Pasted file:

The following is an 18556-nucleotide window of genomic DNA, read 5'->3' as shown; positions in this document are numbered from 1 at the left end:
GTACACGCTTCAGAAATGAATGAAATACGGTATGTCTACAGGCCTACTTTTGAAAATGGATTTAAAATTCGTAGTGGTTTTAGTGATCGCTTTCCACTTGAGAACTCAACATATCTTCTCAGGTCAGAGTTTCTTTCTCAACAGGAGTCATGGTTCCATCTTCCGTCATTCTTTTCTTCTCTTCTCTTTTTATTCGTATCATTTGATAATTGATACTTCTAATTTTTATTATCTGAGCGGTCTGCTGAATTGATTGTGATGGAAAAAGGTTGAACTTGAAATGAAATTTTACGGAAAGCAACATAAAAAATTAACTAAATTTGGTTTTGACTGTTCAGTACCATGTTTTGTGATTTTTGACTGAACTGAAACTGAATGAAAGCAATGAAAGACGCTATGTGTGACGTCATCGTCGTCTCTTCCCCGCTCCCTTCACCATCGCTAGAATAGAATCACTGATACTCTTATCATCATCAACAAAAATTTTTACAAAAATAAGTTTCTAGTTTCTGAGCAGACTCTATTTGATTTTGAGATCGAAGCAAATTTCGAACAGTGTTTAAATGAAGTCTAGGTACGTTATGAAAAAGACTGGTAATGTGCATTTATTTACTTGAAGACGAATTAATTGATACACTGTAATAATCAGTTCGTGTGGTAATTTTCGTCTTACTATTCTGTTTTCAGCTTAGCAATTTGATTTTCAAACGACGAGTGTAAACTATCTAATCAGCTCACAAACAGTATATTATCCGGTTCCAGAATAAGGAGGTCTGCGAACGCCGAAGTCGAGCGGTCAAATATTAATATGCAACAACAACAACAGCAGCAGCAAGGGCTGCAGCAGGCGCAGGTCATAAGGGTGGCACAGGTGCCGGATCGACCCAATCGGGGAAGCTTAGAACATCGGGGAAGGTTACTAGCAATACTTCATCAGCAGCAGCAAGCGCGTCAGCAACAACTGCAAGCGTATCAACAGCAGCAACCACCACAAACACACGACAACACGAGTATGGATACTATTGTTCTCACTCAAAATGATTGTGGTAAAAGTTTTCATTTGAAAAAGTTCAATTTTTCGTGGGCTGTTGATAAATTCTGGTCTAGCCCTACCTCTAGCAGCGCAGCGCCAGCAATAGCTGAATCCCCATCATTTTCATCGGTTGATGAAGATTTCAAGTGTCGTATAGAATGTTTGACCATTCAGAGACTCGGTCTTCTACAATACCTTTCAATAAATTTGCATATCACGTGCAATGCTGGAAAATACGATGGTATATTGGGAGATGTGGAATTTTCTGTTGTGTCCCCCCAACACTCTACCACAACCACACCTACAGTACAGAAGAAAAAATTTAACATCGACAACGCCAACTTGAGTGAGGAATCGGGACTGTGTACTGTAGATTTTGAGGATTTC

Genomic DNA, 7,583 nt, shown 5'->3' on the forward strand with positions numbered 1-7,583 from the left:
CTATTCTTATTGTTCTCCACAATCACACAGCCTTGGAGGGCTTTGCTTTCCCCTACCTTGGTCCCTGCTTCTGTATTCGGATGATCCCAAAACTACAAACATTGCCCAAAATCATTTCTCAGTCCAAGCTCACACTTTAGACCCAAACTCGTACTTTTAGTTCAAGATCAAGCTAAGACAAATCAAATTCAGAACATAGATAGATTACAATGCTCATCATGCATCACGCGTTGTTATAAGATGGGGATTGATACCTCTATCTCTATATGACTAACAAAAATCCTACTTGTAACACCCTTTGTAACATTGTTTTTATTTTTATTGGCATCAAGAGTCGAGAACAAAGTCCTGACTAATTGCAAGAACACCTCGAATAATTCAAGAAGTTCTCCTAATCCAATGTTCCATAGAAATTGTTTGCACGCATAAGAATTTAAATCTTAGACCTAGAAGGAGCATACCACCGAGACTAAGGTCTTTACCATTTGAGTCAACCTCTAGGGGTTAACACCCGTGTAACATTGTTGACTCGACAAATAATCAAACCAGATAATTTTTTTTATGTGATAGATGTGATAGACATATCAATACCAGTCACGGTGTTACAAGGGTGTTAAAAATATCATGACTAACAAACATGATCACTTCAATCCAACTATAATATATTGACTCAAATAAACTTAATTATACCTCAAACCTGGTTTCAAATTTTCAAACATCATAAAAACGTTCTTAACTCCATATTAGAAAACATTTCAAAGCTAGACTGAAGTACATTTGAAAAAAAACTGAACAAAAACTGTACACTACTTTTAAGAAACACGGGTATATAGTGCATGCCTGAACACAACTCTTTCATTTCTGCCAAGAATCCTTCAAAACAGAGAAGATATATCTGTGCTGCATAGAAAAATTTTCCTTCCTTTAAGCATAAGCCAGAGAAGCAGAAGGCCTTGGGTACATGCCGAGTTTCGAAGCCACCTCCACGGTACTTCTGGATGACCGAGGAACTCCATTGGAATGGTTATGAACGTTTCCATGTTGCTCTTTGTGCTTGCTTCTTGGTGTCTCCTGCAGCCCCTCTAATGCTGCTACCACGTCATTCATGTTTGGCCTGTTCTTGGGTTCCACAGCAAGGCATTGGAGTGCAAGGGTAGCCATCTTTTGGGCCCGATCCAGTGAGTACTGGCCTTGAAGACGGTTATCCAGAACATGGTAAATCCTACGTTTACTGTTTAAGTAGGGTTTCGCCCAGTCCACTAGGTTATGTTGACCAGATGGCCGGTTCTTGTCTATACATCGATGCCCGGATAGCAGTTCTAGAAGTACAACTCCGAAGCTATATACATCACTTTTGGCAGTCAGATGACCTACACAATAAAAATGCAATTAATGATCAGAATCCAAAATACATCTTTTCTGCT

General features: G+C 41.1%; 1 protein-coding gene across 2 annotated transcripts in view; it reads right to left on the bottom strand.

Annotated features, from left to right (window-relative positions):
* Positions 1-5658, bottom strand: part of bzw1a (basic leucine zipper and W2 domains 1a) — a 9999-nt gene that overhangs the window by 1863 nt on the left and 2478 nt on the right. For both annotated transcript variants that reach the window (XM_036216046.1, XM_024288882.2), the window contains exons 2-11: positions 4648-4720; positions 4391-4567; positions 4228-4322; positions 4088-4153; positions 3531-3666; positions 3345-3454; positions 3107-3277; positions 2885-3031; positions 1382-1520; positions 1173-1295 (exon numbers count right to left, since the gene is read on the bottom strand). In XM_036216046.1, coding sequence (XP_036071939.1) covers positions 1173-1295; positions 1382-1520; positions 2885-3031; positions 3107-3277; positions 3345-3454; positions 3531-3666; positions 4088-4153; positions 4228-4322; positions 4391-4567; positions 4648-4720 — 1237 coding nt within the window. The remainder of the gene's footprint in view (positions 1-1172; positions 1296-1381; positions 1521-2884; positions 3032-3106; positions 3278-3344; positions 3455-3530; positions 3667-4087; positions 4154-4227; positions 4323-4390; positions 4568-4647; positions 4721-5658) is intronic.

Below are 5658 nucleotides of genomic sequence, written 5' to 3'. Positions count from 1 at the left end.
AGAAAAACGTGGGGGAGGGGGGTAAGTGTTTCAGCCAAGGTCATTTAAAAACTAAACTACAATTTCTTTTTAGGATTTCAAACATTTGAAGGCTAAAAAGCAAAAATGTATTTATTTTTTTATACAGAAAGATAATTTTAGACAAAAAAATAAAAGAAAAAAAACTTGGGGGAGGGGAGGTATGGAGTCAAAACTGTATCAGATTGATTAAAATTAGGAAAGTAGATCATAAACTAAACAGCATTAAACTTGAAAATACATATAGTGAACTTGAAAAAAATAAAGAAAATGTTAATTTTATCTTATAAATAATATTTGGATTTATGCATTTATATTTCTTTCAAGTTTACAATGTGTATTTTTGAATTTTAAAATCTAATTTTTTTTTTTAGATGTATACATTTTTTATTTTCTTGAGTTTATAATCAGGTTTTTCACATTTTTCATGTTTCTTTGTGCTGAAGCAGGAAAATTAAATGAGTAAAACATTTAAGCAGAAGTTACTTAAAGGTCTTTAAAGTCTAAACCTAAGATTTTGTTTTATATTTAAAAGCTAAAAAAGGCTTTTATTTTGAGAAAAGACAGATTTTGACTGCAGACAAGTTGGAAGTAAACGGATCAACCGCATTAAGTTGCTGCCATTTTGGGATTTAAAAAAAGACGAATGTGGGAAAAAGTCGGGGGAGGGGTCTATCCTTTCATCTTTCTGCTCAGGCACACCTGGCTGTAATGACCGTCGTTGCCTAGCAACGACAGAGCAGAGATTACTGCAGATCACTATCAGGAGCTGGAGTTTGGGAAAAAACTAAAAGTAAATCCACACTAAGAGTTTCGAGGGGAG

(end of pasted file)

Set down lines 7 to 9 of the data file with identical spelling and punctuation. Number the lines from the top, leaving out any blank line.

* Positions 1-5658, bottom strand: part of bzw1a (basic leucine zipper and W2 domains 1a) — a 9999-nt gene that overhangs the window by 1863 nt on the left and 2478 nt on the right. For both annotated transcript variants that reach the window (XM_036216046.1, XM_024288882.2), the window contains exons 2-11: positions 4648-4720; positions 4391-4567; positions 4228-4322; positions 4088-4153; positions 3531-3666; positions 3345-3454; positions 3107-3277; positions 2885-3031; positions 1382-1520; positions 1173-1295 (exon numbers count right to left, since the gene is read on the bottom strand). In XM_036216046.1, coding sequence (XP_036071939.1) covers positions 1173-1295; positions 1382-1520; positions 2885-3031; positions 3107-3277; positions 3345-3454; positions 3531-3666; positions 4088-4153; positions 4228-4322; positions 4391-4567; positions 4648-4720 — 1237 coding nt within the window. The remainder of the gene's footprint in view (positions 1-1172; positions 1296-1381; positions 1521-2884; positions 3032-3106; positions 3278-3344; positions 3455-3530; positions 3667-4087; positions 4154-4227; positions 4323-4390; positions 4568-4647; positions 4721-5658) is intronic.

Below are 5658 nucleotides of genomic sequence, written 5' to 3'. Positions count from 1 at the left end.
AGAAAAACGTGGGGGAGGGGGGTAAGTGTTTCAGCCAAGGTCATTTAAAAACTAAACTACAATTTCTTTTTAGGATTTCAAACATTTGAAGGCTAAAAAGCAAAAATGTATTTATTTTTTTATACAGAAAGATAATTTTAGACAAAAAAATAAAAGAAAAAAAACTTGGGGGAGGGGAGGTATGGAGTCAAAACTGTATCAGATTGATTAAAATTAGGAAAGTAGATCATAAACTAAACAGCATTAAACTTGAAAATACATATAGTGAACTTGAAAAAAATAAAGAAAATGTTAATTTTATCTTATAAATAATATTTGGATTTATGCATTTATATTTCTTTCAAGTTTACAATGTGTATTTTTGAATTTTAAAATCTAATTTTTTTTTTTAGATGTATACATTTTTTATTTTCTTGAGTTTATAATCAGGTTTTTCACATTTTTCATGTTTCTTTGTGCTGAAGCAGGAAAATTAAATGAGTAAAACATTTAAGCAGAAGTTACTTAAAGGTCTTTAAAGTCTAAACCTAAGATTTTGTTTTATATTTAAAAGCTAAAAAAGGCTTTTATTTTGAGAAAAGACAGATTTTGACTGCAGACAAGTTGGAAGTAAACGGATCAACCGCATTAAGTTGCTGCCATTTTGGGATTTAAAAAAAGACGAATGTGGGAAAAAGTCGGGGGAGGGGTCTATCCTTTCATCTTTCTGCTCAGGCACACCTGGCTGTAATGACCGTCGTTGCCTAGCAACGACAGAGCAGAGATTACTGCAGATCACTATCAGGAGCTGGAGTTTGGGAAAAAACTAAAAGTAAATCCACACTAAGAGTTTCGAGGGGAG